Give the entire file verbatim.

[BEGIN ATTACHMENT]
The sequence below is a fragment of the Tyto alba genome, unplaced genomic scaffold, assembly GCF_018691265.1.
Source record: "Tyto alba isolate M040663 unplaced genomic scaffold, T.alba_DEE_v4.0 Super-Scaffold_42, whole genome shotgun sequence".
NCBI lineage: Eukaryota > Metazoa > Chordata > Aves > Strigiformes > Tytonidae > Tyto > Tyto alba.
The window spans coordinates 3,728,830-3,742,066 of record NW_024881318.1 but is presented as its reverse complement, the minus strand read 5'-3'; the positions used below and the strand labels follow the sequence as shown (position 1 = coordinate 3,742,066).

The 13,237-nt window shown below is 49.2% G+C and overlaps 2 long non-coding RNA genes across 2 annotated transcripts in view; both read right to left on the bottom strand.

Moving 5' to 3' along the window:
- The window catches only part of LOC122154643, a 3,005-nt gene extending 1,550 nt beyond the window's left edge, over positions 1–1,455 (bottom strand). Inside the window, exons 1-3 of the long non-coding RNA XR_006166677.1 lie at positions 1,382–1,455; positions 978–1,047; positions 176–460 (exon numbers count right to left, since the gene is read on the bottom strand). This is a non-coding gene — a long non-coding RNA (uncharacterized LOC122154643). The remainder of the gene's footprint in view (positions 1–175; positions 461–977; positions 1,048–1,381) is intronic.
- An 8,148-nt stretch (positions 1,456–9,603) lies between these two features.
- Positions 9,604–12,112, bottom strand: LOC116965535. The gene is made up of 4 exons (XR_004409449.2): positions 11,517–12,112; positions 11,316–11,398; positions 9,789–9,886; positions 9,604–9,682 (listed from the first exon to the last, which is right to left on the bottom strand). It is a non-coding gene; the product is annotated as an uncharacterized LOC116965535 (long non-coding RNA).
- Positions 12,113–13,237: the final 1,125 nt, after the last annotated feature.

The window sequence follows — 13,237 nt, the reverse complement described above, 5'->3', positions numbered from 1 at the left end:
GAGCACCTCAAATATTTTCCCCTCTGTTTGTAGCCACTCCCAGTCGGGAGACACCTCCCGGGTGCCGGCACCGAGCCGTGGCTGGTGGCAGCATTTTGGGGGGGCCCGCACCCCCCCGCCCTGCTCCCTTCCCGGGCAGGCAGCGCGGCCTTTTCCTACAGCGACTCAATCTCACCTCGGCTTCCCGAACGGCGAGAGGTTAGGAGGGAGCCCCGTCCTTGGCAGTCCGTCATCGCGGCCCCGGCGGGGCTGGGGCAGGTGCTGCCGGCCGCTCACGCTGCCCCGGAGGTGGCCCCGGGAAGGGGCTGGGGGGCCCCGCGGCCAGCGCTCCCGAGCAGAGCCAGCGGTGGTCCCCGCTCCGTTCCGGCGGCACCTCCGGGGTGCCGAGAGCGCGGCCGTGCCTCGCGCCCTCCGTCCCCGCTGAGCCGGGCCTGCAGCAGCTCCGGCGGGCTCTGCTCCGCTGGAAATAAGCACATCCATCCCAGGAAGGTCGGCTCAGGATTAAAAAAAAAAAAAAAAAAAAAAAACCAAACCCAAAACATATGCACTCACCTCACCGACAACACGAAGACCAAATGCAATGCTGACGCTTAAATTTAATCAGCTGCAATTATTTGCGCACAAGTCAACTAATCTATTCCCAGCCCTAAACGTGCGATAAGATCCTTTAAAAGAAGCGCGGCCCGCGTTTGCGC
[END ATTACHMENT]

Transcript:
The sequence below is a fragment of the Tyto alba genome, unplaced genomic scaffold, assembly GCF_018691265.1.
Source record: "Tyto alba isolate M040663 unplaced genomic scaffold, T.alba_DEE_v4.0 Super-Scaffold_42, whole genome shotgun sequence".
NCBI lineage: Eukaryota > Metazoa > Chordata > Aves > Strigiformes > Tytonidae > Tyto > Tyto alba.
The window spans coordinates 3,728,830-3,742,066 of record NW_024881318.1 but is presented as its reverse complement, the minus strand read 5'-3'; the positions used below and the strand labels follow the sequence as shown (position 1 = coordinate 3,742,066).

The 13,237-nt window shown below is 49.2% G+C and overlaps 2 long non-coding RNA genes across 2 annotated transcripts in view; both read right to left on the bottom strand.

Moving 5' to 3' along the window:
- The window catches only part of LOC122154643, a 3,005-nt gene extending 1,550 nt beyond the window's left edge, over positions 1–1,455 (bottom strand). Inside the window, exons 1-3 of the long non-coding RNA XR_006166677.1 lie at positions 1,382–1,455; positions 978–1,047; positions 176–460 (exon numbers count right to left, since the gene is read on the bottom strand). This is a non-coding gene — a long non-coding RNA (uncharacterized LOC122154643). The remainder of the gene's footprint in view (positions 1–175; positions 461–977; positions 1,048–1,381) is intronic.
- An 8,148-nt stretch (positions 1,456–9,603) lies between these two features.
- Positions 9,604–12,112, bottom strand: LOC116965535. The gene is made up of 4 exons (XR_004409449.2): positions 11,517–12,112; positions 11,316–11,398; positions 9,789–9,886; positions 9,604–9,682 (listed from the first exon to the last, which is right to left on the bottom strand). It is a non-coding gene; the product is annotated as an uncharacterized LOC116965535 (long non-coding RNA).
- Positions 12,113–13,237: the final 1,125 nt, after the last annotated feature.

The window sequence follows — 13,237 nt, the reverse complement described above, 5'->3', positions numbered from 1 at the left end:
GAGCACCTCAAATATTTTCCCCTCTGTTTGTAGCCACTCCCAGTCGGGAGACACCTCCCGGGTGCCGGCACCGAGCCGTGGCTGGTGGCAGCATTTTGGGGGGGCCCGCACCCCCCCGCCCTGCTCCCTTCCCGGGCAGGCAGCGCGGCCTTTTCCTACAGCGACTCAATCTCACCTCGGCTTCCCGAACGGCGAGAGGTTAGGAGGGAGCCCCGTCCTTGGCAGTCCGTCATCGCGGCCCCGGCGGGGCTGGGGCAGGTGCTGCCGGCCGCTCACGCTGCCCCGGAGGTGGCCCCGGGAAGGGGCTGGGGGGCCCCGCGGCCAGCGCTCCCGAGCAGAGCCAGCGGTGGTCCCCGCTCCGTTCCGGCGGCACCTCCGGGGTGCCGAGAGCGCGGCCGTGCCTCGCGCCCTCCGTCCCCGCTGAGCCGGGCCTGCAGCAGCTCCGGCGGGCTCTGCTCCGCTGGAAATAAGCACATCCATCCCAGGAAGGTCGGCTCAGGATTAAAAAAAAAAAAAAAAAAAAAAAACCAAACCCAAAACATATGCACTCACCTCACCGACAACACGAAGACCAAATGCAATGCTGACGCTTAAATTTAATCAGCTGCAATTATTTGCGCACAAGTCAACTAATCTATTCCCAGCCCTAAACGTGCGATAAGATCCTTTAAAAGAAGCGCGGCCCGCGTTTGCGC